Apple to argue for tax reform, defend tax practices on Tuesday

Mon May 20, 2013 5:05pm EDT
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By Poornima Gupta

SAN FRANCISCO (Reuters) - Apple Inc will argue for a comprehensive corporate tax reform that will levy a "reasonable tax" on foreign earnings and is not dependent on a company's revenue when it goes before a Senate panel on Tuesday to explain its offshore tax practices.

In prepared testimony released by the company and submitted ahead of Apple Chief Executive Tim Cook's hearing on Tuesday before the Senate Permanent Subcommittee on Investigations, Apple denied it employed "tax gimmicks" like using Cayman Islands bank accounts or shifting intellectual property abroad.

It also said the existence of its subsidiary "AOI" in Ireland - which has been criticized as a way to shift money from the United States - does not reduce Apple's U.S. tax liability.

Tuesday's hearing is the second to be held by Senator Carl Levin, a Michigan Democrat and chairman of the subcommittee, to examine how the weaknesses of the U.S. corporate tax code is helping large companies avoid paying taxes on offshore earnings.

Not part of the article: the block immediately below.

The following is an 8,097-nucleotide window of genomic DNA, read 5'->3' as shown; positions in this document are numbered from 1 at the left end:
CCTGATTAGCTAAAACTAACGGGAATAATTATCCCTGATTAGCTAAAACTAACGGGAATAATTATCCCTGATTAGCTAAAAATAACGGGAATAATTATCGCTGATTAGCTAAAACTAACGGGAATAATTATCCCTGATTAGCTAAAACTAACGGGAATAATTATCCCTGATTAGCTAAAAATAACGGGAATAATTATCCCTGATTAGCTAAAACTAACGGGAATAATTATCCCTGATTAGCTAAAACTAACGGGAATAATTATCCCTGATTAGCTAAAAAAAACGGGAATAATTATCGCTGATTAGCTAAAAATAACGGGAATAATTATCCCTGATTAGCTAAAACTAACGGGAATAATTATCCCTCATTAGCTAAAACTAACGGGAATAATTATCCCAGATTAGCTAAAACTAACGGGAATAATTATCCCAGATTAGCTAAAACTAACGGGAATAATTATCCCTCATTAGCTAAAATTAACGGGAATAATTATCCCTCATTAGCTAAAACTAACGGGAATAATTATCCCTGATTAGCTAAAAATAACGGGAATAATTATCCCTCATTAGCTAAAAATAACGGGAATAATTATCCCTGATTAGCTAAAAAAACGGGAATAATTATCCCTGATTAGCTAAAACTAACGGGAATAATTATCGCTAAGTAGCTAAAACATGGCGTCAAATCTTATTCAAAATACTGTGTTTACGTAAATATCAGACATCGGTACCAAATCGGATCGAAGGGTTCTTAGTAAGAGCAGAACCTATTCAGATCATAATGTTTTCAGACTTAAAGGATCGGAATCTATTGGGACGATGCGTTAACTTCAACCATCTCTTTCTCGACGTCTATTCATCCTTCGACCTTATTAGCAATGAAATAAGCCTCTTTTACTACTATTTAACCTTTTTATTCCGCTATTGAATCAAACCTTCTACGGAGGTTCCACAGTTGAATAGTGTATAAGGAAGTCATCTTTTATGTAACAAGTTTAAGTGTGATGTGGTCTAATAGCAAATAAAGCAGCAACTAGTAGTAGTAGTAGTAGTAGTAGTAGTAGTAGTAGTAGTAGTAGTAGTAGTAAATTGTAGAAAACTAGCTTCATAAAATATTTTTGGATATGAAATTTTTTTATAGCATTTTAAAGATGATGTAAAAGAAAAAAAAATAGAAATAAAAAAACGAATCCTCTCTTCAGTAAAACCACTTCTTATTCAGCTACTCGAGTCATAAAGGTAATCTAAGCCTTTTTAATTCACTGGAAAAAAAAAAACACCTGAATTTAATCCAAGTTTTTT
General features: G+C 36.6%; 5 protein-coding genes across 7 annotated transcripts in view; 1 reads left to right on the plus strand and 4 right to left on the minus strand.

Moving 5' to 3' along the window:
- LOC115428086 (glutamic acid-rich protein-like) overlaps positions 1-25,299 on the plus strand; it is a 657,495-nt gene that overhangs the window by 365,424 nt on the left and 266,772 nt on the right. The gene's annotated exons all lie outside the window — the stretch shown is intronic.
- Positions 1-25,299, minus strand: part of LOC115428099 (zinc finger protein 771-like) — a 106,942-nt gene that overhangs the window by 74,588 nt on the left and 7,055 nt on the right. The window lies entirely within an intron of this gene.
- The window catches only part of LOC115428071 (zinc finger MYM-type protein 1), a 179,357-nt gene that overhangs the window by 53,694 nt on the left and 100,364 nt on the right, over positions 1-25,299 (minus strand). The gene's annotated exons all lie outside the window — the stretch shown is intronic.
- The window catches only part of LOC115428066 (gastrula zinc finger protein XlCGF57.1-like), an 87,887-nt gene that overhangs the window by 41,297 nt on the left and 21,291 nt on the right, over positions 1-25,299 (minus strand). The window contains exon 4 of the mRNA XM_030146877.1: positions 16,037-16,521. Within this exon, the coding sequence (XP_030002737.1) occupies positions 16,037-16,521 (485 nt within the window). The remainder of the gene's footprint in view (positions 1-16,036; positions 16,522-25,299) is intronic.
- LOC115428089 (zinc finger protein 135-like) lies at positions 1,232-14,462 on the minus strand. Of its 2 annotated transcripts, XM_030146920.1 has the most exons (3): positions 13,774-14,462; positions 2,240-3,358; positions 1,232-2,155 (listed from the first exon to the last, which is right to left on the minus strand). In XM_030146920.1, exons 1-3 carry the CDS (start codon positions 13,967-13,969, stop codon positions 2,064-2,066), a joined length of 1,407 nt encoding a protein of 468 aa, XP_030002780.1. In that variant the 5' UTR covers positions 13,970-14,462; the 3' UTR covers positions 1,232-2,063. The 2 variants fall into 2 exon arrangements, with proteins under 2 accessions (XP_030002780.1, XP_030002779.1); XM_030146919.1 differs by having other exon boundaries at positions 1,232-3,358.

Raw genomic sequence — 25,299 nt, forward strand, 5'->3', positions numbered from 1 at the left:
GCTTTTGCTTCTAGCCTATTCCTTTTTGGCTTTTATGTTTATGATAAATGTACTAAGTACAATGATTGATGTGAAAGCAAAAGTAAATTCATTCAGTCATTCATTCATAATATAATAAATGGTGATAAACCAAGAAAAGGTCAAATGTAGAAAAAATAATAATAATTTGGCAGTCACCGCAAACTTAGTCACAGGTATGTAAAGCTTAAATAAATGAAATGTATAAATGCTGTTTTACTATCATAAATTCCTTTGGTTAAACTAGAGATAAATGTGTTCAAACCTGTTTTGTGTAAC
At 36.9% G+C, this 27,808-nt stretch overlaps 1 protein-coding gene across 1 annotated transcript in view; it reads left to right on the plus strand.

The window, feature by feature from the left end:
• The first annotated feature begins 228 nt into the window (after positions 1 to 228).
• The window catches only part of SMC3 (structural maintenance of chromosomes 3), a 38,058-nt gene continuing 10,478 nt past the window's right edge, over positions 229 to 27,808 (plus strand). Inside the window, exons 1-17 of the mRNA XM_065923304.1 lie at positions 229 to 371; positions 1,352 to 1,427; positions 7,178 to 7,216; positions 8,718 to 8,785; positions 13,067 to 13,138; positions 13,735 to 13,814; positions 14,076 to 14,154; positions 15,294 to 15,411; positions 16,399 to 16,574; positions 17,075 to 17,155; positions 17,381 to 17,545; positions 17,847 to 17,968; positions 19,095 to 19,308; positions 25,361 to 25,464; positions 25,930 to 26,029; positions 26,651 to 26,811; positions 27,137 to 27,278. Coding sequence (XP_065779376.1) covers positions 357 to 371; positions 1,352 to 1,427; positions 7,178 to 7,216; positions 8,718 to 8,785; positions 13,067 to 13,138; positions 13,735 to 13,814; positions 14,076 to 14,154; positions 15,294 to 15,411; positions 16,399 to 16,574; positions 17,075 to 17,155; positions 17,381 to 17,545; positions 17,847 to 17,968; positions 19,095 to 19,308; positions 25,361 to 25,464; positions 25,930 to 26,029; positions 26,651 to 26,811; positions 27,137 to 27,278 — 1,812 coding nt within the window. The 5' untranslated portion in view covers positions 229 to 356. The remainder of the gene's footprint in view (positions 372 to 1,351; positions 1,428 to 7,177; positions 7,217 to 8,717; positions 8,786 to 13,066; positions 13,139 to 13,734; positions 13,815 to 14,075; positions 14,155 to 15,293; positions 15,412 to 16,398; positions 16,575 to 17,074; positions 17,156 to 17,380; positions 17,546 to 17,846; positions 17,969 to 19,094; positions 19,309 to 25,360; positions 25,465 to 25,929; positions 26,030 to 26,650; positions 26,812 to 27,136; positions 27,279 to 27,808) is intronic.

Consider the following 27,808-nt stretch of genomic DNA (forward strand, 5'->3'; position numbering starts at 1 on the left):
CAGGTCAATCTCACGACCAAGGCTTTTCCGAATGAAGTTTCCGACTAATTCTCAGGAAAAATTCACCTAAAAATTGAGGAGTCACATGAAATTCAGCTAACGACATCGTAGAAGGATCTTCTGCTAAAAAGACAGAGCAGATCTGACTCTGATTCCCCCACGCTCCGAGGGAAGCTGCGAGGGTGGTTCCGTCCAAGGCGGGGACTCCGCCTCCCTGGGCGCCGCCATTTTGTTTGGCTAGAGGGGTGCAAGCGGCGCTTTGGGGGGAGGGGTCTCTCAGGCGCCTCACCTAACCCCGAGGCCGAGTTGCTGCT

Cook, in his first Senate testimony on the issue as CEO, will face lawmakers' queries over his company's overseas cash holdings and tax bills.

The hearing comes as lawmakers globally are closely scrutinizing the taxes paid by multinational companies. In Britain, Google faces regulatory inquiries over its own tax policies, while Hewlett-Packard Co and Microsoft Corp have been called to Capitol Hill to answer questions about their own practices.

U.S.-based multinationals do not have to pay U.S. corporate income tax on foreign earnings as long as the earnings do not enter the United States. Accounting rules also let the companies avoid recognizing a tax expense if management intends to keep the earnings indefinitely re-invested overseas.

KEY ISSUE   Continued...

Men are silhouetted against a video screen with an Apple logo as they pose with an Apple iPhone 4 smartphone in this photo illustration taken in the central Bosnian town of Zenica, May 17, 2013. REUTERS/Dado Ruvic